Shortly after ESPN announced Zach Randolph was traded to the Knicks, a commenter named Harlan said
“are we really getting upset by dumping frye and francis and getting someone who put up 26 and 10, we have a huge lineup now who can score, they cant double team either and randolph has an outside jumpshot.”
Yes, Harlan. Some of us are really getting upset.
If you asked Knick fans what their team’s main weaknesses are, I would suspect most would say: defense, turnovers, injuries, and cap space. Unfortunately for New York, Zach Randolph doesn’t address any of these issues. Randolph is an awful shot blocker, his 0.2 blk/40 last year made Eddy Curry (0.6 blk/40) look like Raef LaFrentz (1.2 blk/40). As for turnovers, Randolph’s 3.5 to/40 would be second on last year’s Knick team behind only Eddy Curry. There’s no doubt that injuries sunk the Knicks late in the season, and Randolph won’t address that need as he has missed an average of 17.5 games each season over his 6 year career. Finally Zach’s large contract will haunt the Knicks for years to come. Next year he’ll make a little over $13M, and it escalates to $17M in 2011. New York could have conceivably been under the cap in 2009, but notions of signing a free agent have now gone out the window for 4 years.
As for what was given up, it’s no secret that I’ve soured on Channing Frye this year. Frye seemed to be uncomfortable on the court, and it’s uncertain exactly what caused it. However he did flash some talent his first year, and trading him this early in his career could haunt the Knicks in the future. Only last year did Isiah make a “no-brainer” trade involving a young player for a seemingly better veteran that is eerily similar to this deal. Lamentably Trevor Ariza blossomed for the Orlando Magic, while Steve Francis wilted in New York.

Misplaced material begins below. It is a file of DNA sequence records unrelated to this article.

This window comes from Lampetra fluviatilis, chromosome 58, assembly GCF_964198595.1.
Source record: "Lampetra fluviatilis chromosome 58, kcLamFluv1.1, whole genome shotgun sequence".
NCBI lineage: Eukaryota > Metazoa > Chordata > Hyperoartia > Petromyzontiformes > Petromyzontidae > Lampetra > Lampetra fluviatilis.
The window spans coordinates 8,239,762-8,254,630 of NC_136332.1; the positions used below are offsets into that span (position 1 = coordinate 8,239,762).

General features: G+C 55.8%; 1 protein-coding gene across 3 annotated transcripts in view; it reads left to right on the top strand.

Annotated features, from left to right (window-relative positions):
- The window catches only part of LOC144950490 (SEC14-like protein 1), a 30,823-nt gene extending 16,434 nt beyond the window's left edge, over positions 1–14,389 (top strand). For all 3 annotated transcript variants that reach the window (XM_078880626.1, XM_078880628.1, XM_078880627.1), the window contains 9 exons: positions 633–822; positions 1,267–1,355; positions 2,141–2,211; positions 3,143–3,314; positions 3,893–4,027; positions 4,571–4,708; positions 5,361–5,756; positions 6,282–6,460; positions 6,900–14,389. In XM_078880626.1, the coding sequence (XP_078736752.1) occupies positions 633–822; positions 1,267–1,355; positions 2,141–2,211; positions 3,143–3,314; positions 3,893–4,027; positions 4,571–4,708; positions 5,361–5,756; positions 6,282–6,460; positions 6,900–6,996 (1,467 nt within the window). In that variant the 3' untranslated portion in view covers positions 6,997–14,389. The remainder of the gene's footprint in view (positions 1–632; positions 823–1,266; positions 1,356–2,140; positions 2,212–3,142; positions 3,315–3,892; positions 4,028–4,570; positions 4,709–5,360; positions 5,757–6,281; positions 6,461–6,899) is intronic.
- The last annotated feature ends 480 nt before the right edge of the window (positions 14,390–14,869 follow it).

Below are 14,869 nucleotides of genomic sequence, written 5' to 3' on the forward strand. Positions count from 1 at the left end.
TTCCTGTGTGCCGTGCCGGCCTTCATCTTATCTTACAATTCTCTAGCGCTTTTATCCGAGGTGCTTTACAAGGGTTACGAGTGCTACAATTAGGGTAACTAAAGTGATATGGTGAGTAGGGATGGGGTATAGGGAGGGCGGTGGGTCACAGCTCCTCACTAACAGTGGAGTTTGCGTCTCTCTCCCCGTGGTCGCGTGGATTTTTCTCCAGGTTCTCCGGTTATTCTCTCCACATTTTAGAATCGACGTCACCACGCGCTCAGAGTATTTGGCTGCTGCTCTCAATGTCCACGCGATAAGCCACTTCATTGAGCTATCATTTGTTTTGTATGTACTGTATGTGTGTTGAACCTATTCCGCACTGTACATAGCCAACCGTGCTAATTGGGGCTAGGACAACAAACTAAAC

On the court this upcoming year, I’m dubious that this trade will make New York better. I imagine Randolph will start next to Curry, relegating David Lee to the bench. This is unfortunate since Lee was arguably the Knicks best player last year. Randolph is a strong scorer and rebounder, but Lee is more efficient and one of the top rebounders in the league. Neither Curry nor Randolph pass well out of double teams, so expect the Knicks’ to cough up the ball even more next year. Additionally one has to wonder if Randolph will make Curry less effective, since both players are post up players who require the ball to be effective. Lee’s “low usage plays away from the ball” game seems to better complement Curry. Of course this trade doesn’t address New York’s defensive weakness, their greatest liability, at least in any positive manner.
In the end, I’m saddened that Isiah didn’t address New York’s most crucial needs at the power forward spot with his trade. Isiah Thomas makes the same mistakes over and over again. He sacrifices young talent (sometimes in the form of draft picks) for overpriced players who show little aptitude on the defensive end. As a friend remarked, Thomas seems to be a fantasy basketball GM, getting players who have flashy offensive per-game numbers with little thought of how they fit together. Unfortunately, New York needs an NBA GM with a cohesive plan on building a team.